5 Reasons Women Should Explore the Trucking Industry

November 15, 2018 Charlotte Freed

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The driver shortage is real- and its impact will be felt by the average consumer sooner rather than later. Within the next 10 years, over 400,000 commercial truck drivers will retire from the industry. Without new drivers to fill these roles, freight carriers will continue to raise prices, meaning the financial impact will affect you: the consumer.

While autonomous trucks are a reality, their incorporation into the commercial driving world is too far off to solve the problems presented by the looming driver shortage. This leaves the freight industry scrambling to fill sitting trucks.

Enter women: an incredibly underutilized population in the driver force. Today, women account for more than half of the working population in the United States, yet only make up 7.89 percent of commercial truck drivers.

Here are 5 reasons why women should think about commercial truck driving as a reliable career:

  • Discrimination in the workplace is still prevalent in today’s society, especially in terms of pay. In trucking, pay is determined by mileage, hours, or percentage of load - making it harder to discriminate based on age, ethnicity, or gender.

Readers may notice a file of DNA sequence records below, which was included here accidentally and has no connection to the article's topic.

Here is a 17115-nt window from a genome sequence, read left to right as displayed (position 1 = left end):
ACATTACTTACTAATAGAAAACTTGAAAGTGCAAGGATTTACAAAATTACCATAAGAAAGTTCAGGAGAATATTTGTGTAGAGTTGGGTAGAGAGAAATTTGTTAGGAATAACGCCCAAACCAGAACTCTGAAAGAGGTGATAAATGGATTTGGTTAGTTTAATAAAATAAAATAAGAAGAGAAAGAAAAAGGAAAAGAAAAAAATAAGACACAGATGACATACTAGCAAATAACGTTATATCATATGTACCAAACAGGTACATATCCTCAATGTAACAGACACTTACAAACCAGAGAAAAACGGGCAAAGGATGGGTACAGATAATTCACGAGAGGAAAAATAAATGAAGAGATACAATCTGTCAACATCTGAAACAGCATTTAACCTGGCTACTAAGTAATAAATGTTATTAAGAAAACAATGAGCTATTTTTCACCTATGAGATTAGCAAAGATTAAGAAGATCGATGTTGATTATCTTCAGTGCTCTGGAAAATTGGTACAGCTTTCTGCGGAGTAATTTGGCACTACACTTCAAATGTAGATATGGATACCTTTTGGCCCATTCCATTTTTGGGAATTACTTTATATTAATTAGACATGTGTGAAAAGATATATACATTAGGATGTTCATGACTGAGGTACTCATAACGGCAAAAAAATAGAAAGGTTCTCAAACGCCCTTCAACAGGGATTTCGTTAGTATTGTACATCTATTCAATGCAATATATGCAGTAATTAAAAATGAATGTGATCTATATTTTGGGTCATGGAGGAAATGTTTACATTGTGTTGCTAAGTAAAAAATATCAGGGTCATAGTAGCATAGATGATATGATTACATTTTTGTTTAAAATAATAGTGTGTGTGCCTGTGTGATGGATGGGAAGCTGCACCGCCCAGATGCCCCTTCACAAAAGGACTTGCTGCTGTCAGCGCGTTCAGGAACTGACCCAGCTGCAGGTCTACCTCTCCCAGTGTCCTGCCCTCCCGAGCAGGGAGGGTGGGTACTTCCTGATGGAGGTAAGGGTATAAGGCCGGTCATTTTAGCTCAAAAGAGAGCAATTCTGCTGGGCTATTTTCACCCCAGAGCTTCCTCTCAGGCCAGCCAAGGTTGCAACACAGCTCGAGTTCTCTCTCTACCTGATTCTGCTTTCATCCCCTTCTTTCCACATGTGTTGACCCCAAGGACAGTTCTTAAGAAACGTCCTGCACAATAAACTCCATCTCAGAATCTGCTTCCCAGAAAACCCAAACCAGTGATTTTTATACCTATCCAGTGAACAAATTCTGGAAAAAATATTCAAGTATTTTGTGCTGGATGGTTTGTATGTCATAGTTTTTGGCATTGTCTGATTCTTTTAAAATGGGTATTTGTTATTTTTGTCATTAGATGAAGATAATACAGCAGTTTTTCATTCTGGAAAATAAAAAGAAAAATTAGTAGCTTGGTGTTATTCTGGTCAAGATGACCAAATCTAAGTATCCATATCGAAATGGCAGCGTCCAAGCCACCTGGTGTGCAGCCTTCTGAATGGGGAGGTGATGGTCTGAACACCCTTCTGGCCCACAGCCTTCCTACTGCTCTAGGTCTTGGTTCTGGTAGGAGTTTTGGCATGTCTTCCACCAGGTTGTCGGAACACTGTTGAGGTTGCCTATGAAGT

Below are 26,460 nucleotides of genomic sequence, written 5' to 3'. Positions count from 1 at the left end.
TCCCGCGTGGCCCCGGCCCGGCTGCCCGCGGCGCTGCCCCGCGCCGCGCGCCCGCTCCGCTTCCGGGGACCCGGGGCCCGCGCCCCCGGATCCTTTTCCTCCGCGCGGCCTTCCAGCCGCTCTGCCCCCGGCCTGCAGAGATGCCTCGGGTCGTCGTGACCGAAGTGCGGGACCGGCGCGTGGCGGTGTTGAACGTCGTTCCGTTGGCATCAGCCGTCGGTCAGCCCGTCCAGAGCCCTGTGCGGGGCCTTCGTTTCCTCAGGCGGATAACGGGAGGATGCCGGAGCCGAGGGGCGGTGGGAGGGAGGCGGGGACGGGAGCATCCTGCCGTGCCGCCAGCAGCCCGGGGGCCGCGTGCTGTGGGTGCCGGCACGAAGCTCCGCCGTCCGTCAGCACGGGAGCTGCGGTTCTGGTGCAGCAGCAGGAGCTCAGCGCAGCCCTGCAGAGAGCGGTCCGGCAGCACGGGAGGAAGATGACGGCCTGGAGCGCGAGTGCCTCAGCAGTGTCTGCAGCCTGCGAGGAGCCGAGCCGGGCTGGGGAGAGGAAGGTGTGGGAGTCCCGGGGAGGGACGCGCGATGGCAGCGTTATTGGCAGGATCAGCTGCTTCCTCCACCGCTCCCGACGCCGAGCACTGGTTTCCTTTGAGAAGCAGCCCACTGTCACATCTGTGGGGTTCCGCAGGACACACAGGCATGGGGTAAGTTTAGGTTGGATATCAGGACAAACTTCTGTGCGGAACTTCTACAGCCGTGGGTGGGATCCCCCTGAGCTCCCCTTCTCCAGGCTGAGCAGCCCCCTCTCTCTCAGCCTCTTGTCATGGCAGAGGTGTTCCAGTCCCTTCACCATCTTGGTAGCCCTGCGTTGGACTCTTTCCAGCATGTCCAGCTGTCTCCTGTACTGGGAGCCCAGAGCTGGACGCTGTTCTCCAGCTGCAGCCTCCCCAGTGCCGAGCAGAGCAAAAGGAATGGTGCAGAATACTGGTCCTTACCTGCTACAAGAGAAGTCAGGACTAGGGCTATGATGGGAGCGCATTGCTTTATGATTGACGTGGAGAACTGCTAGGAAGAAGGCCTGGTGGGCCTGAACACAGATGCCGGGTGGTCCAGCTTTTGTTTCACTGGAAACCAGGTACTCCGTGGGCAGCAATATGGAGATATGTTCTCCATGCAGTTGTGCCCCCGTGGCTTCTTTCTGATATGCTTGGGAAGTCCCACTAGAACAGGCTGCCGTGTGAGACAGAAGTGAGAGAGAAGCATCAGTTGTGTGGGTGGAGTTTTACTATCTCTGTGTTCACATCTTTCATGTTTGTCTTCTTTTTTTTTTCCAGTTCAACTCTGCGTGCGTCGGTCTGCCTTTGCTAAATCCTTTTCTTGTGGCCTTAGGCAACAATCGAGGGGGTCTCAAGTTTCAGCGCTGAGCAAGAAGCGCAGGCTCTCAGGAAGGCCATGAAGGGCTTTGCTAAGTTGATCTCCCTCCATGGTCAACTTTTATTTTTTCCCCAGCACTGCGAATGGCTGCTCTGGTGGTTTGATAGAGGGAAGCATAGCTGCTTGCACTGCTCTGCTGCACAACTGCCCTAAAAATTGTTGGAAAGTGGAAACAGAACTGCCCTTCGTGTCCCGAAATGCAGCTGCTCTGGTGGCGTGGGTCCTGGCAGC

• In 2017, the Bureau of Labor Statistics reported that the average salary for workers in the United States was $44,564. Today, the average salary a commercial truck driver is $45,330 – and pay, along with bonuses, is only rising due to the demand of qualified drivers.
  • A commercial driver’s license typically costs anywhere from $3000 - $7000. With the driver shortage escalating as quickly as it is, some organizations are offering this training for free.
  • There is work to be done for a long time coming. While some industries find it easier to fill positions with robots and AI, technology has yet to fill a real driver’s position. With so many jobs up for grabs, drivers have the choice of where they want to work and who they want to work for.
  • Professional driving allows the opportunity for a flexible schedule and the opportunity to travel while getting paid. One of the perks that drivers continue to say they appreciate is the freedom of the work: not being tied to a desk and able to see new things every day.

Now, more than ever, the world of trucking will benefit from diversifying. In order to keep the economy moving forward, a new era of drivers must emerge – and women can be an integral part of that.   

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